After the state of North Carolina repealed parts of its LGBTQ legislation, the NCAA made the decision to once again make the state eligible to host NCAA championship events. The state of California has now issued a travel ban pertaining to eight states – Kansas, Mississippi, North Carolina, Tennessee, Kentucky, South Dakota, and Texas. California state employees are banned from using tax money for travel to any of these eight states.
The reason for the ban is due to the interpretation that these states either have legislation in place that discriminates against the LGBTQ community or, in the case of Kentucky, has enacted legislation that allows student organizations to discriminate against certain groups of people on campus. It is believed that the Kentucky legislation is also focused upon the LGBTQ community.
The Golden State forbids its employees from using tax money to travel to Kentucky. State leaders claim to be taking a stand against discriminatory practices and don’t want to give the appearance that they support those beliefs by providing revenue to a state such as Kentucky. This ban could have potential ramifications on California public universities playing away games in the eight states mentioned.
This is nothing but virtue signaling. Again.
The reason California’s apparent action against inequality is virtue signaling is that the state doesn’t apply this wide stroke of the morality brush across the entire spectrum. If California were to be consistent, its leaders would first look at themselves and what their own public universities have been permitted to get away with.
According to the anti-Semitism watchdog group AMCHA Initiative, 69 anti-Semitic incidents occurred on 20 different California campuses during the recent academic year. UC Berkley led the way with eight instances, followed by UC Irvine and UC Santa Cruz with seven each.
Back in 2015, UCLA student Rachel Beyda stood before the student council’s nomination committee. Rachel was hoping to be nominated to the student council’s Judicial Board. Her loyalties and her ability to be impartial were called into question based on her religious affiliation. Rachel is Jewish and her nomination was first rejected based on her religion. Again, this was based on religious discrimination. A faculty advisor was eventually able to convince the board to revisit her nomination and she was eventually named a member of the Judicial Board.
I urge you to go back and click the link on Rachel Beyda’s name if you haven’t already done so. Pay attention to the title that was etched on Adam Nagourney’s article; In U.C.L.A Debate Over Jewish Student, Echoes on Campus of Old Biases. “Old” biases? If these were truly old biases, the events surrounding Rachel’s nomination never would have taken place and The New York Times wouldn’t have had a story to publish on March 5, 2015.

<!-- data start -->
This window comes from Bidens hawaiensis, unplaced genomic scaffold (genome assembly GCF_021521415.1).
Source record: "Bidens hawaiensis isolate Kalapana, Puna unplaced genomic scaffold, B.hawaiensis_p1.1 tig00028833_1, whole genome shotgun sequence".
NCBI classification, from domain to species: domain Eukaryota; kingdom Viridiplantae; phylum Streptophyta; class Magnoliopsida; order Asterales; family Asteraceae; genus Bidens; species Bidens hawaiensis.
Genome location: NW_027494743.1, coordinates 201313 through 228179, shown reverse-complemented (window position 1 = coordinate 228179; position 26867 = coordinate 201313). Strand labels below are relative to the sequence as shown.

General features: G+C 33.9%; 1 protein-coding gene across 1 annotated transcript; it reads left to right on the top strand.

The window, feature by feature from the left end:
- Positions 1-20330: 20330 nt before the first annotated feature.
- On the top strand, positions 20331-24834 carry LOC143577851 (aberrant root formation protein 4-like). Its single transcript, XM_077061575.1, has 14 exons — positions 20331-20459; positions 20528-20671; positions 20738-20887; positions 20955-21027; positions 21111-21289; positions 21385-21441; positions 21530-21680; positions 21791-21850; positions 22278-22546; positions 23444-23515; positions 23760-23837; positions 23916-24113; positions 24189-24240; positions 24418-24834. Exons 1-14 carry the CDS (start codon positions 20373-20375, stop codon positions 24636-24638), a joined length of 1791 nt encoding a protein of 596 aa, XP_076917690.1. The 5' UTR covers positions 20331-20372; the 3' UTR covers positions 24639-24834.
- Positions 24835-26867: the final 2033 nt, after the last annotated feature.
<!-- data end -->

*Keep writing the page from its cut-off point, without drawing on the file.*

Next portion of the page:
In 2016, the University of California’s Board of Regents issued its Final Report of the Regents Working Group On Principles Against Intolerance. This report helped institute the system-wide policy known as the Principles Against Intolerance. University of California organizations that engage in anti-Semitic rhetoric believed the report discriminated against them. The truth of the matter is that this policy is nothing but window dressing as it’s more bark than bite when considering the lack of consequences for violating this policy.
In 2015, at the University of California-Berkeley, it was reported that the phrase “Zionists should be sent to the gas chamber” was found written on a bathroom wall. During that same year, a swastika was found on another university building.
The stance that the state of California has taken with Kentucky and the other seven states is mere virtue signaling. State legislators are telling the world that they stand against discrimination wherever it’s found. Except, of course, in their own state. And except when it’s anti-Semitic discrimination.
It’s true that California hasn’t passed legislation that allows anti-Semitism. But legislation isn’t needed for the state to issue what amounts to the sanctioning of anti-Semitism. If this weren’t the case, I’d expect a louder outcry of condemnation from the capitol building in Sacramento.
What the state’s lawmakers did in 2015 was “unanimously approve a measure urging the University of California to condemn all forms of anti-Semitism.” The word “urging” suggests that the tone coming out of Sacramento was if you do it great, if not, no big deal.
California is taking a firm stance when it comes to the perceived discriminatory policies of other states. If your state’s school wants to schedule a California team to a home-and-home, it had better think about how it treats discrimination. As for the schools within the University of California system? Those schools continue taking non-committal, soft stances on what goes on at their campuses when it comes to anti-Semitism. The state of California doesn’t seem to have much of an issue with what goes on in its own house.
The state of California could take a more definitive stand against anti-Semitism. It’s just more convenient and less controversial to take that stand with the LGBTQ community.
E-mail Seth at seth [dot] merenbloom [at] campuspressbox [dot] com or follow him on Twitter @SethMerenbloom.
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